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Disclosure basics

What is an invention disclosure?

A disclosure is a record of your invention and its inventors, sponsorships and public disclosures.

You disclose to Northwestern University through the INVO office. Disclosure is also the first step in the patent application process. Learn more on our webpage, What is Invention Disclosure?

When should I disclose my invention?

Plan to submit your disclosure 3-4 weeks prior to a public disclosure of your invention so that INVO can protect it accordingly.  Otherwise, you may be limited in the type of patent protection that may be acquired.

A public disclosure can include a description in a printed publication (including email correspondence, grant proposals, posters, abstracts and oral disclosures) as well as the sale, use or availability of the invention to the public. See a full overview of public disclosures. 

How do I disclose my invention?

To disclose an invention to INVO, please complete the Invention Disclosure Form. 

There is also a Copyright Disclosure Form for use with literary and artistic works and a Software Disclosure Form that includes, but is not limited to source code.

For details on the steps involved after you submit your disclosure, see the Disclosure Process webpage.

Who is my invention manager?

INVO has invention managers who specialize in commercialization, life science, engineering and physical science. All INVO invention managers are listed on the Our Team webpage

If you are new to INVO and do not yet have an invention manager, please contact us at or (847) 467-2097.

What can I expect after disclosing?

Once INVO receives an invention disclosure, it is sent to the correct invention manager.  Within 2-3 days of your disclosure, you will receive an email with an assigned NU reference number.  Use this number when communicating with INVO about your invention. If additional information is required, you will hear from INVO staff within two to three weeks.  Based on its due diligence, INVO will decide whether to file a provisional patent application within 60 days. INVO may also identify additional data in order to increase the chance of issuance. See details on the entire disclosure process.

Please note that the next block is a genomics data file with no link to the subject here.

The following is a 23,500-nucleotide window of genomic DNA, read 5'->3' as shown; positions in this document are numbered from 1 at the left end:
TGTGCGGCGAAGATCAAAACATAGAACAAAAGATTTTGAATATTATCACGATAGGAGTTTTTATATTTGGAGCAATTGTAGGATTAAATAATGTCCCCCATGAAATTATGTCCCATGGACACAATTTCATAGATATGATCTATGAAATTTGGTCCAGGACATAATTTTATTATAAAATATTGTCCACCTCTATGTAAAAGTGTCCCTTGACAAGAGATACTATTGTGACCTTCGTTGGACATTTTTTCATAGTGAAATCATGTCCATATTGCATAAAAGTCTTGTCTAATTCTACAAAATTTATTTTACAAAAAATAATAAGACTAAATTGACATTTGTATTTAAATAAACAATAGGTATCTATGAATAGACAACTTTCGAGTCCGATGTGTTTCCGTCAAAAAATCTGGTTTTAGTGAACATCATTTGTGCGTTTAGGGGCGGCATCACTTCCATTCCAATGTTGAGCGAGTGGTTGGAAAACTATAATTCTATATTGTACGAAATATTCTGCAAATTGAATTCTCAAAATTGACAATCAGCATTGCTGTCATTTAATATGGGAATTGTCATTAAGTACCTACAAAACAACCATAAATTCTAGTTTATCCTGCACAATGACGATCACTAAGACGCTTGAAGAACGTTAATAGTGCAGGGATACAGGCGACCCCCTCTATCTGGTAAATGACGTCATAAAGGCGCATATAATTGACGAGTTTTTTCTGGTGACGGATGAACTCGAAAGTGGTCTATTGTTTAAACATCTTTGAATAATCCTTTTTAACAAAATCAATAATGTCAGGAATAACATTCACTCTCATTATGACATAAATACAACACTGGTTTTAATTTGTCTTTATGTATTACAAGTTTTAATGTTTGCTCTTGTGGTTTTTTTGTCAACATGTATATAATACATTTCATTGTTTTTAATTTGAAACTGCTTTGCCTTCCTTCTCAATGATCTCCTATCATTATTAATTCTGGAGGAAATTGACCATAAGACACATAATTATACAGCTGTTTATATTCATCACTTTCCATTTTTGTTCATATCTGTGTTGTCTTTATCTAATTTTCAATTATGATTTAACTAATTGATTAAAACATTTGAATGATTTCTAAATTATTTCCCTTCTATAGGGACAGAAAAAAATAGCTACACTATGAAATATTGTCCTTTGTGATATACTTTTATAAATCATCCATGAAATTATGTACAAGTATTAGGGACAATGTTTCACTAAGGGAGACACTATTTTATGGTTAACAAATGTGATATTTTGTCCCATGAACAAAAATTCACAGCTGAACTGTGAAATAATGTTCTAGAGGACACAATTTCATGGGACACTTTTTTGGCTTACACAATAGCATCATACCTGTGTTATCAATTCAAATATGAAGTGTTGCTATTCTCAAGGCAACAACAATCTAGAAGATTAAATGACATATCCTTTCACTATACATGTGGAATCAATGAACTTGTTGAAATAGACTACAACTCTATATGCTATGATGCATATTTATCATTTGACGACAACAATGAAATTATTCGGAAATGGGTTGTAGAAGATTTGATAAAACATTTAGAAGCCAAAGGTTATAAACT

Public Disclosure

Can I discuss my invention with others before filing a patent application?

Yes, inventions can be discussed under a confidentiality agreement. Confidentiality Disclosure Agreement (CDA) forms are available online. Please contact INVO for more information and guidance. 

Do I have to file in all the countries before I disclose the invention publicly?

No, you can preserve patent rights in all countries by filing one application in a country and then appropriately claiming priority to that application.


What if someone was inadvertently added to or left off the list of inventors?

It is possible to correct inventorship with the U.S. Patent and Trademark Office. INVO and outside patent counsel will work with you to help determine if a correction is needed to either add or remove inventors in accordance with U.S. patent law. For example, during prosecution of a patent application, the claims filed in the original patent application may change or some claims may be removed and/or new claims may be added. Therefore, an assessment of inventorship with regard to claims ultimately granted by the patent office is also important. 

If I am the author on a manuscript, am I then an inventor on a patent application that is based on that manuscript?

Inventorship should not be confused with authorship on a scientific publication. Almost anyone involved with a project could be identified as an author; however, not everyone involved in a project can or should be named as an inventor. Inventorship is determined by law, whereas authorship for a manuscript may vary, for example, based on academic discipline, lab group, or even institution.

What if faculty and students work together on a project? Who are the inventors?

As in all cases, the legal definition of inventorship applies, and the answer to this question depends on the facts related to the project.  An invention may be co-invented by one or more faculty members and students if they collaborate and “conceive of an invention” together, or a faculty member alone or a student alone may be deemed a sole inventor.

For example, if a faculty member has conceived of general concepts related to an invention before a student becomes involved in working on a project, and that student does not contribute directly to the invention as it is being claimed in a patent application, then the faculty may be a sole inventor. On the other hand, if a student takes a general idea and conceives of the essential elements necessary to make the invention work beyond the general idea of the invention, the student might be considered an inventor.

If I work on an invention project in class, am I an inventor?

Not necessarily.  If an invention had already been conceived of by a faculty or staff member and that invention is used by the class, inventorship depends on what each individual has contributed to the conception of that invention. 

If I am named on a patent application, does that mean I am an owner of the patent?

No. Inventors are not necessarily owners of a patent.  Ownership is determined by what rights others may have to the invention. At Northwestern, ownership of inventions and discoveries is determined by the University’s Patent and Invention Policy.  For more information, please see the Northwestern University Patent and Invention Policy.